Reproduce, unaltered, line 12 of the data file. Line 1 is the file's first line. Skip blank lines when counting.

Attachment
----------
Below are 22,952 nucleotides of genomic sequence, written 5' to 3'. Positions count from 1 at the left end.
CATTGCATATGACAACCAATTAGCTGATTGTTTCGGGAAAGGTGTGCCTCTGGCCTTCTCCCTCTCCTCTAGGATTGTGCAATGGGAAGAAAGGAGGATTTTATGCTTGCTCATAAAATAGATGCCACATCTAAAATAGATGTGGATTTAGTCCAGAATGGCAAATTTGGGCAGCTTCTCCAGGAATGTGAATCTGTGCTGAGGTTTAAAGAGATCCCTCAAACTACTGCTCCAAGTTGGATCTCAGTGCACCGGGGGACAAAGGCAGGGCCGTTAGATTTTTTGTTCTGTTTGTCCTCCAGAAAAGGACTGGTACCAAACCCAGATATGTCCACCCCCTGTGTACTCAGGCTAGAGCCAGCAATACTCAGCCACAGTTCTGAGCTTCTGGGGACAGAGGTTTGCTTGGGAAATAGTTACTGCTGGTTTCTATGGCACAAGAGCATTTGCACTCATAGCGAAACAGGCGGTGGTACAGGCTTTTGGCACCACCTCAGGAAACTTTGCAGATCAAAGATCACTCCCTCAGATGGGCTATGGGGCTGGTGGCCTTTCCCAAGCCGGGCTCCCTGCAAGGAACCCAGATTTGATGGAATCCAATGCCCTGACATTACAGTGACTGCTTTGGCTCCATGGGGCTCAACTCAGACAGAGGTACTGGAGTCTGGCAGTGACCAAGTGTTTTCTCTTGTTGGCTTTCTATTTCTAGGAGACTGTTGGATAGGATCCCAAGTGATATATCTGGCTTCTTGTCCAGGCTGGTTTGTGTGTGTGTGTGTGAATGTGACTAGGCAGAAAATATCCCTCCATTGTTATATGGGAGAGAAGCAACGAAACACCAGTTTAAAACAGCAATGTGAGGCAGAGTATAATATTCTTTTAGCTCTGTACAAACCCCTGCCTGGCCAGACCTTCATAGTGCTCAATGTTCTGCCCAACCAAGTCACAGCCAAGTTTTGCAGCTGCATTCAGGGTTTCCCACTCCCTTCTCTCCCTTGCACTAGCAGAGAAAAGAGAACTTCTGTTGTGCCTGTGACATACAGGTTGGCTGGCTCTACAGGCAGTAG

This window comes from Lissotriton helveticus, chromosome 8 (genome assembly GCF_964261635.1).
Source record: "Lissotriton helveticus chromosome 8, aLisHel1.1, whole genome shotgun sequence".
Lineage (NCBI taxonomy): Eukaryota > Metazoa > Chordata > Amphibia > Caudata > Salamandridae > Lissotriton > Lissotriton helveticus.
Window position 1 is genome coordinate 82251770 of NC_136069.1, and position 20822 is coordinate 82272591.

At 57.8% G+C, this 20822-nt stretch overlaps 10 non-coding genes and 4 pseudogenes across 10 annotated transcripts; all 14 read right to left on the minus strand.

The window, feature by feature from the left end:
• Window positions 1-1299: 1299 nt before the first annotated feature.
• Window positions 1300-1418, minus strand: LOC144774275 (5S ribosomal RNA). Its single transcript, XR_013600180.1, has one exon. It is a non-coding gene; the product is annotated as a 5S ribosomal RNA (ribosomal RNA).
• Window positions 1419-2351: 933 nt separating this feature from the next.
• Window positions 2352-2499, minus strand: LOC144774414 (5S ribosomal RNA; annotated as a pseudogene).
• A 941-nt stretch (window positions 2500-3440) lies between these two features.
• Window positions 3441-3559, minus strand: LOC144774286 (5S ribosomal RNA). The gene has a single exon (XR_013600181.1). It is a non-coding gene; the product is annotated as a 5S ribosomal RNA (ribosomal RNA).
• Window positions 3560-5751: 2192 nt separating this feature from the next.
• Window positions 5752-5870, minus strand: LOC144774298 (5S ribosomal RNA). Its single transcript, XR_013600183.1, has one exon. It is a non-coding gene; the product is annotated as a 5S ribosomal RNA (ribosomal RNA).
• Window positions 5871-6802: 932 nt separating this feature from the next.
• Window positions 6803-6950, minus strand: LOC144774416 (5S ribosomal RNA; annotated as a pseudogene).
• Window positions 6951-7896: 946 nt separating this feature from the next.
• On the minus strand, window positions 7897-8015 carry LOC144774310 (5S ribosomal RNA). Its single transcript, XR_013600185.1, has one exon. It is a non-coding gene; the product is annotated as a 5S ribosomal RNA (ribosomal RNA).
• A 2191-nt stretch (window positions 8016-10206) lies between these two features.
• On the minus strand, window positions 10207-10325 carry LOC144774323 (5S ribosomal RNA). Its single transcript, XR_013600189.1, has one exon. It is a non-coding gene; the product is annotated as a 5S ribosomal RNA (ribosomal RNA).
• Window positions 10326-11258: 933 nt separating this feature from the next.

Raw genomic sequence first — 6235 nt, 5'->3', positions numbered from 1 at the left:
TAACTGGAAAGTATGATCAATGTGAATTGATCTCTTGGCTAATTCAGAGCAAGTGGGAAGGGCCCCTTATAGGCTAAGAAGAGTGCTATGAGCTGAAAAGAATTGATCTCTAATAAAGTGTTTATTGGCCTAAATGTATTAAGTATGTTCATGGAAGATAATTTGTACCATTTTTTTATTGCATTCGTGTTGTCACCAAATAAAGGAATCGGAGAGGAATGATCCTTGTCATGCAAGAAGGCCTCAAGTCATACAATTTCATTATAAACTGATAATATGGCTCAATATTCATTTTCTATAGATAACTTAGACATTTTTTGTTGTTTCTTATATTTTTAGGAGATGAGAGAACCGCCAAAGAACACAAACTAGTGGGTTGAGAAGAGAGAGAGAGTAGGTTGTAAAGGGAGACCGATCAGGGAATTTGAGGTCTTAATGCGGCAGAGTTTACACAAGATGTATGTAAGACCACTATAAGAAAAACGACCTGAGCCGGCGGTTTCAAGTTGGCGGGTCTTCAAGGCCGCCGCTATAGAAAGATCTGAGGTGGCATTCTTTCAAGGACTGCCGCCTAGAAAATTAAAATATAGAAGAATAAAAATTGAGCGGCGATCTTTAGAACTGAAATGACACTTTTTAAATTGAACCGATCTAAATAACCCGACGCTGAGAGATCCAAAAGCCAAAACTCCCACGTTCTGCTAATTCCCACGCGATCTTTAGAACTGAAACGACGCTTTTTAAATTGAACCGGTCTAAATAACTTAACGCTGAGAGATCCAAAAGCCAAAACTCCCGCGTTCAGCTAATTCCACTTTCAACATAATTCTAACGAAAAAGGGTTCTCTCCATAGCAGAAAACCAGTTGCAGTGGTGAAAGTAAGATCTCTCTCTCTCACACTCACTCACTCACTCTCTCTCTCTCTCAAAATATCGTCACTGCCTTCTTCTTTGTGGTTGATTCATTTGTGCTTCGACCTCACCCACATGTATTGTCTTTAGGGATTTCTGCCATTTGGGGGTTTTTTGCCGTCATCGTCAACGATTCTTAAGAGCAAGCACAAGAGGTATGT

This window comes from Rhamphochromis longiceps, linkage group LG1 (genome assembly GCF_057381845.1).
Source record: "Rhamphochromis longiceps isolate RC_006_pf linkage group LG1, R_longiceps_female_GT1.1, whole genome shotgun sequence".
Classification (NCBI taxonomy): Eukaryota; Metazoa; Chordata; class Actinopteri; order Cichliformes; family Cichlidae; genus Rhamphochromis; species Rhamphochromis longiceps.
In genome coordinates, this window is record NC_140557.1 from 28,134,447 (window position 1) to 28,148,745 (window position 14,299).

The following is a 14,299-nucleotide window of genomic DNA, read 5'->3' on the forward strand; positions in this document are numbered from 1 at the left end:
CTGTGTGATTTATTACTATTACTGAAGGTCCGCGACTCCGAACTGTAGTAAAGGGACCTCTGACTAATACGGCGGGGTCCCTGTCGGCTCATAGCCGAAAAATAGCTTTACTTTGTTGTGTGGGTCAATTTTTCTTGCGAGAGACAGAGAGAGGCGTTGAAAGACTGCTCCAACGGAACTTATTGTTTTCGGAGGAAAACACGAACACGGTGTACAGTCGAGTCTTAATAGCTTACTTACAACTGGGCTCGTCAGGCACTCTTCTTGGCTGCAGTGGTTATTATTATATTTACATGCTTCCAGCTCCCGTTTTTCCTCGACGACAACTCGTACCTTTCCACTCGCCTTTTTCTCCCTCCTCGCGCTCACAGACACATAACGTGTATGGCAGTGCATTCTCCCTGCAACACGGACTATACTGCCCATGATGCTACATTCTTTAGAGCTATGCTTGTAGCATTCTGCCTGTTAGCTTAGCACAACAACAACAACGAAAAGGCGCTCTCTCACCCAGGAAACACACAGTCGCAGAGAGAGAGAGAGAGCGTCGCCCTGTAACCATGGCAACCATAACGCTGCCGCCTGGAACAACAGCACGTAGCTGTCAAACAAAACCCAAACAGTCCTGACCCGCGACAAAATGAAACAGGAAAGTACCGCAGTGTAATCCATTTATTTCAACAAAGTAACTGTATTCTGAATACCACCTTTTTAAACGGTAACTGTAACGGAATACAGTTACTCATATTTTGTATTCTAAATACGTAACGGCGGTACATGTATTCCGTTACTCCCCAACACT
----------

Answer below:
• Window positions 2352-2499, minus strand: LOC144774414 (5S ribosomal RNA; annotated as a pseudogene).